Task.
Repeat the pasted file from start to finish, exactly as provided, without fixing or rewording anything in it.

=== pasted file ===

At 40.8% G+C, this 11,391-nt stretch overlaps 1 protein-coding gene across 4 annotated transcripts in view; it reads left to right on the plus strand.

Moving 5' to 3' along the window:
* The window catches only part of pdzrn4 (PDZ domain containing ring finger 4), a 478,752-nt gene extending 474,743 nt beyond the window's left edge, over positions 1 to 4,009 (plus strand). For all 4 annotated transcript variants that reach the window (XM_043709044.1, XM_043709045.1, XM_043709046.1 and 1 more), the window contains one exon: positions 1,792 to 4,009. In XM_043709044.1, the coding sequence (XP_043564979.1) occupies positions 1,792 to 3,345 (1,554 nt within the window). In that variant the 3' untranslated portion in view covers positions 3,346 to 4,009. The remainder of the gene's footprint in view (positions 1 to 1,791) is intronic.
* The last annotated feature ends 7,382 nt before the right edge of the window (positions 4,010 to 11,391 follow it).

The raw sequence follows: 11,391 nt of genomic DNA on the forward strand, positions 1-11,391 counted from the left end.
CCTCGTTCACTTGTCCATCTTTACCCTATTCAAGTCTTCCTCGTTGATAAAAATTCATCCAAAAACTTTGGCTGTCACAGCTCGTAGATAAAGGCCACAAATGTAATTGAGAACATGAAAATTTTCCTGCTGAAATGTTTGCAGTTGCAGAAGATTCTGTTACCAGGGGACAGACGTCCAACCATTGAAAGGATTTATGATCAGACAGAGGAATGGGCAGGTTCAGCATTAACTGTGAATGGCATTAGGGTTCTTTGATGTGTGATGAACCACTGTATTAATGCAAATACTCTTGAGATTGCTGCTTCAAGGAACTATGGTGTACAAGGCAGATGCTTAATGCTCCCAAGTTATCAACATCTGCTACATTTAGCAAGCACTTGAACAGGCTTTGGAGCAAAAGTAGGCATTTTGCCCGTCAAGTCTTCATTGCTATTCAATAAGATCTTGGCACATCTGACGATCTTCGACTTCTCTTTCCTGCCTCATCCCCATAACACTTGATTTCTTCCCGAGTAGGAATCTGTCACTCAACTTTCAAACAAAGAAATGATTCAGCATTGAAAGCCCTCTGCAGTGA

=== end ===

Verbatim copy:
At 40.8% G+C, this 11,391-nt stretch overlaps 1 protein-coding gene across 4 annotated transcripts in view; it reads left to right on the plus strand.

Moving 5' to 3' along the window:
* The window catches only part of pdzrn4 (PDZ domain containing ring finger 4), a 478,752-nt gene extending 474,743 nt beyond the window's left edge, over positions 1 to 4,009 (plus strand). For all 4 annotated transcript variants that reach the window (XM_043709044.1, XM_043709045.1, XM_043709046.1 and 1 more), the window contains one exon: positions 1,792 to 4,009. In XM_043709044.1, the coding sequence (XP_043564979.1) occupies positions 1,792 to 3,345 (1,554 nt within the window). In that variant the 3' untranslated portion in view covers positions 3,346 to 4,009. The remainder of the gene's footprint in view (positions 1 to 1,791) is intronic.
* The last annotated feature ends 7,382 nt before the right edge of the window (positions 4,010 to 11,391 follow it).

The raw sequence follows: 11,391 nt of genomic DNA on the forward strand, positions 1-11,391 counted from the left end.
CCTCGTTCACTTGTCCATCTTTACCCTATTCAAGTCTTCCTCGTTGATAAAAATTCATCCAAAAACTTTGGCTGTCACAGCTCGTAGATAAAGGCCACAAATGTAATTGAGAACATGAAAATTTTCCTGCTGAAATGTTTGCAGTTGCAGAAGATTCTGTTACCAGGGGACAGACGTCCAACCATTGAAAGGATTTATGATCAGACAGAGGAATGGGCAGGTTCAGCATTAACTGTGAATGGCATTAGGGTTCTTTGATGTGTGATGAACCACTGTATTAATGCAAATACTCTTGAGATTGCTGCTTCAAGGAACTATGGTGTACAAGGCAGATGCTTAATGCTCCCAAGTTATCAACATCTGCTACATTTAGCAAGCACTTGAACAGGCTTTGGAGCAAAAGTAGGCATTTTGCCCGTCAAGTCTTCATTGCTATTCAATAAGATCTTGGCACATCTGACGATCTTCGACTTCTCTTTCCTGCCTCATCCCCATAACACTTGATTTCTTCCCGAGTAGGAATCTGTCACTCAACTTTCAAACAAAGAAATGATTCAGCATTGAAAGCCCTCTGCAGTGA